“This is a game-changer, as it provides an additional HIV prevention option for people at substantial risk of contracting HIV. Modelling released suggests that CAB-LA could prevent more than 50 000 new HIV infections in the next two decades if rolled out nationally. However, to be cost-effective in South Africa, there is a need for a major price reduction as it’s currently available at an estimated cost of R600 per person bi-monthly, which is at least R3 600 per year per person,” added Dlamini.
Stigma and discrimination are still not addressed
However, over the years, strides have been made towards the fight against the Aids epidemic in South Africa. But the stigmatisation of people living with HIV remains a major challenge, according to SANAC.
“The stigma index survey found that external stigma is reducing however internal stigma remains high. There are still people who experience internalised stigma. This can be attributed to the lack of access to information, low knowledge levels of HIV and a lack of supportive environment,” said Dlamini.
Dlamini also stated that the priority has been to expand and increase access to treatment for people living with HIV across the country through differentiated service delivery models. However, this has resulted in reduced efforts that focus on psychosocial support. Hence, there are still high levels of internalised stigma, and these individuals are also known as silenced communities.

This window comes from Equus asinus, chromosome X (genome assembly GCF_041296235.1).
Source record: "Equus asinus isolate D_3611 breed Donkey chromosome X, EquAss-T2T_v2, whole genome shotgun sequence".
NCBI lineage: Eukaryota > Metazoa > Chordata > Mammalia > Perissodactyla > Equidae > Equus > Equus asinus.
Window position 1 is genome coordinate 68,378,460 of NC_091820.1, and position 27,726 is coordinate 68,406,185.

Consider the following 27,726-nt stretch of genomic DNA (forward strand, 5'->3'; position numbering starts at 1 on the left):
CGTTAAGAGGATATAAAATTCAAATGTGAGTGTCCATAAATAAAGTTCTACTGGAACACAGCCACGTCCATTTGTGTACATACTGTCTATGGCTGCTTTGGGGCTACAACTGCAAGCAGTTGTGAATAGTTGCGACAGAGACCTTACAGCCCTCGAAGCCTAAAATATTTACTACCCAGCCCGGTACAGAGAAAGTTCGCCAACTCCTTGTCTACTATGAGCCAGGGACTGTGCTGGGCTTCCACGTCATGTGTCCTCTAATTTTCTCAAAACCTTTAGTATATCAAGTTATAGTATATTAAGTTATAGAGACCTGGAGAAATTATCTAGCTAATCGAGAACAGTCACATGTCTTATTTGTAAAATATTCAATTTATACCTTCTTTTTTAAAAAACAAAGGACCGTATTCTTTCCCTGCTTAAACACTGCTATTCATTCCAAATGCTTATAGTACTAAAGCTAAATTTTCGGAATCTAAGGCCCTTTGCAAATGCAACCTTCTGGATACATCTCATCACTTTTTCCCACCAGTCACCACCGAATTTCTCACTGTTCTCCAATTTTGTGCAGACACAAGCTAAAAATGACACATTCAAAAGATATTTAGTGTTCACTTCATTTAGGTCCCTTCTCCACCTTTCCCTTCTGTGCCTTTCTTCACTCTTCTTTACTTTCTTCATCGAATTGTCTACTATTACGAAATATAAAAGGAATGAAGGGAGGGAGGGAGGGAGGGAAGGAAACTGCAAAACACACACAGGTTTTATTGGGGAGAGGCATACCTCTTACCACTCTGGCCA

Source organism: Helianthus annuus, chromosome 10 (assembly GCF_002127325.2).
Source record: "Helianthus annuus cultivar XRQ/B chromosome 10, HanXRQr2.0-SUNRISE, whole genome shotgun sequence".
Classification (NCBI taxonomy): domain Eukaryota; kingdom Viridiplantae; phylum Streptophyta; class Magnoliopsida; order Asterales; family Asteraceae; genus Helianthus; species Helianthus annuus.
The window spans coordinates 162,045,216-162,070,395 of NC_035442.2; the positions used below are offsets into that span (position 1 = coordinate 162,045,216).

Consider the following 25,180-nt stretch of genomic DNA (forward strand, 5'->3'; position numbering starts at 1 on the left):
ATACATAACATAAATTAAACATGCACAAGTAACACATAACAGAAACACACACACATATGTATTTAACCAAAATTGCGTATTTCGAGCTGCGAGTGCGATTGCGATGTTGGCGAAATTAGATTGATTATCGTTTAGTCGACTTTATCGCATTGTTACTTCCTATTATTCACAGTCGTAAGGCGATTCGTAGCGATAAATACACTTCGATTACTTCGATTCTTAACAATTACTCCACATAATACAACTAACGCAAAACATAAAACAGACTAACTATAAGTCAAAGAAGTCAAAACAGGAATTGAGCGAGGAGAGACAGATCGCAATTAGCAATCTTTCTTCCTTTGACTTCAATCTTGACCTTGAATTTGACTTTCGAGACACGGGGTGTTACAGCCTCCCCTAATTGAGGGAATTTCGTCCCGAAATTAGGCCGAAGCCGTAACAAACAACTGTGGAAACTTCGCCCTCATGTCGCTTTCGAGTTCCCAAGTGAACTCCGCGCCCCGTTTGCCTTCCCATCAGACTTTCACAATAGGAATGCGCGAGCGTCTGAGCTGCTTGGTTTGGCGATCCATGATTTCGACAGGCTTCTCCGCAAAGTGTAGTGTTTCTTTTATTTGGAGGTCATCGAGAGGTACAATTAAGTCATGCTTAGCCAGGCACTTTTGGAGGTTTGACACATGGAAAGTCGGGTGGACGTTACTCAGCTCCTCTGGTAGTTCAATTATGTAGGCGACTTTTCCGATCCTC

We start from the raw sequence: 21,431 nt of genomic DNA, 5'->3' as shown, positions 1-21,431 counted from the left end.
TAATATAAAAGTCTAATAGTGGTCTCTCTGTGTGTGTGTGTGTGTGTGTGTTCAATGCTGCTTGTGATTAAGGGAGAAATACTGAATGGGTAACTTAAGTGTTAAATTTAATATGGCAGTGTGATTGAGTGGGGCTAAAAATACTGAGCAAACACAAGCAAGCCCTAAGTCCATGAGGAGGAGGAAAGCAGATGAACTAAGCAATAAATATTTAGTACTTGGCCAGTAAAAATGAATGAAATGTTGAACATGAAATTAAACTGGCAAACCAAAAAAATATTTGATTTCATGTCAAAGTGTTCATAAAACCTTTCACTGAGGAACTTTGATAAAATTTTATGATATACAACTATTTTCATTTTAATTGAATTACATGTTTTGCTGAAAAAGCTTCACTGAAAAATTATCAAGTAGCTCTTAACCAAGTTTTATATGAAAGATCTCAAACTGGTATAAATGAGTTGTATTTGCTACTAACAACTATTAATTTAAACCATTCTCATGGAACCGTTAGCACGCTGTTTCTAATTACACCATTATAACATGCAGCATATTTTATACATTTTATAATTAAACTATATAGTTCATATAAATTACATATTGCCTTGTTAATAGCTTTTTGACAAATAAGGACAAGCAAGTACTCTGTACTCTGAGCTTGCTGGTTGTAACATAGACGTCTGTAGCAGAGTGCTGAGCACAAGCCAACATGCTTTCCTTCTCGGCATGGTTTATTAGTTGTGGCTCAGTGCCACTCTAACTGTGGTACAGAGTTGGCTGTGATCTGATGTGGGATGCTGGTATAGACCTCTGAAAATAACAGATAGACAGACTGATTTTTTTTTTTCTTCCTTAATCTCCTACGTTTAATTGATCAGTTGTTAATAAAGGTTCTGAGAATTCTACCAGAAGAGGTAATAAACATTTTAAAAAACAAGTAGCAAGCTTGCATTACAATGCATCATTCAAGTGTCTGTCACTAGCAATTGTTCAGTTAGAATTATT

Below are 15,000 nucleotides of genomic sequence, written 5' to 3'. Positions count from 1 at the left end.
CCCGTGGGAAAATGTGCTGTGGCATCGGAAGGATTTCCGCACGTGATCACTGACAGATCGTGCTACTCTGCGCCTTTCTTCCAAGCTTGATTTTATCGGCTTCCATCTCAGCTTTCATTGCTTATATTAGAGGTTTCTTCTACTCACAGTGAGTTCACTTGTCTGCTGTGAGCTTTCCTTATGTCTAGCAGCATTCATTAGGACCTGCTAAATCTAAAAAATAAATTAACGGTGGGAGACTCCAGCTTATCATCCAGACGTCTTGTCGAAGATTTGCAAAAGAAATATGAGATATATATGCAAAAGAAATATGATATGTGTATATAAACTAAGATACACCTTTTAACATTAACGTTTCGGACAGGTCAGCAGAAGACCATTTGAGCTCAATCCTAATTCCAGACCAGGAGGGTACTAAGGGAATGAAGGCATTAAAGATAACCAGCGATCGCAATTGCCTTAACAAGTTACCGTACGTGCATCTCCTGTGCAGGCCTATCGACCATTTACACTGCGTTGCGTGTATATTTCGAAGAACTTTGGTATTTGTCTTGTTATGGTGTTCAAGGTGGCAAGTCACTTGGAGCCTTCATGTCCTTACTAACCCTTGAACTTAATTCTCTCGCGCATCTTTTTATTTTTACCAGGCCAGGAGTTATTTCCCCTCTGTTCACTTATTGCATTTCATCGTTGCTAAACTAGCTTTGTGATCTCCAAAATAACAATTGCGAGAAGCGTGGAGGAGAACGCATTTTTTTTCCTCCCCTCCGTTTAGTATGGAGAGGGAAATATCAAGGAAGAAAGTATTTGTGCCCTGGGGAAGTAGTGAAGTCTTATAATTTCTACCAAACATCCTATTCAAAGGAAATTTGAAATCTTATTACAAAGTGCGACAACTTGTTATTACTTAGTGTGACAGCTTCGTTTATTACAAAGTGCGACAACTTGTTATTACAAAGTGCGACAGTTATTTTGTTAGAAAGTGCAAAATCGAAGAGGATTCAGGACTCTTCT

Education ‘not prioritised’
According to Molefi, HIV/Aids education and communication programmes are not always prioritised. This is a key reason why stigma and discrimination still exist.
“There are programmes aimed at addressing the high rates of HIV and at addressing stigma. However, we need to be more targeted. We also need to integrate services to offer more comprehensive healthcare services packages,” said Molefi.
The newly published UNAIDS report titled Dangerous Inequalities indicated that discrimination against, stigmatisation and criminalisation of key populations are costing lives and preventing the world from achieving agreed Aids targets.
“We need to implement comprehensive, integrated programmes. Women are disproportionately affected by HIV, with young and adolescent girls at risk. We need to reach girls and young women. However, we also need to reach their parents and teachers, their communities, their social networks and their sexual partners,” said Molefi.
Today is World Aids Day, and the official country theme is “Equalise and Integrate to End AIDS”. – Health-e News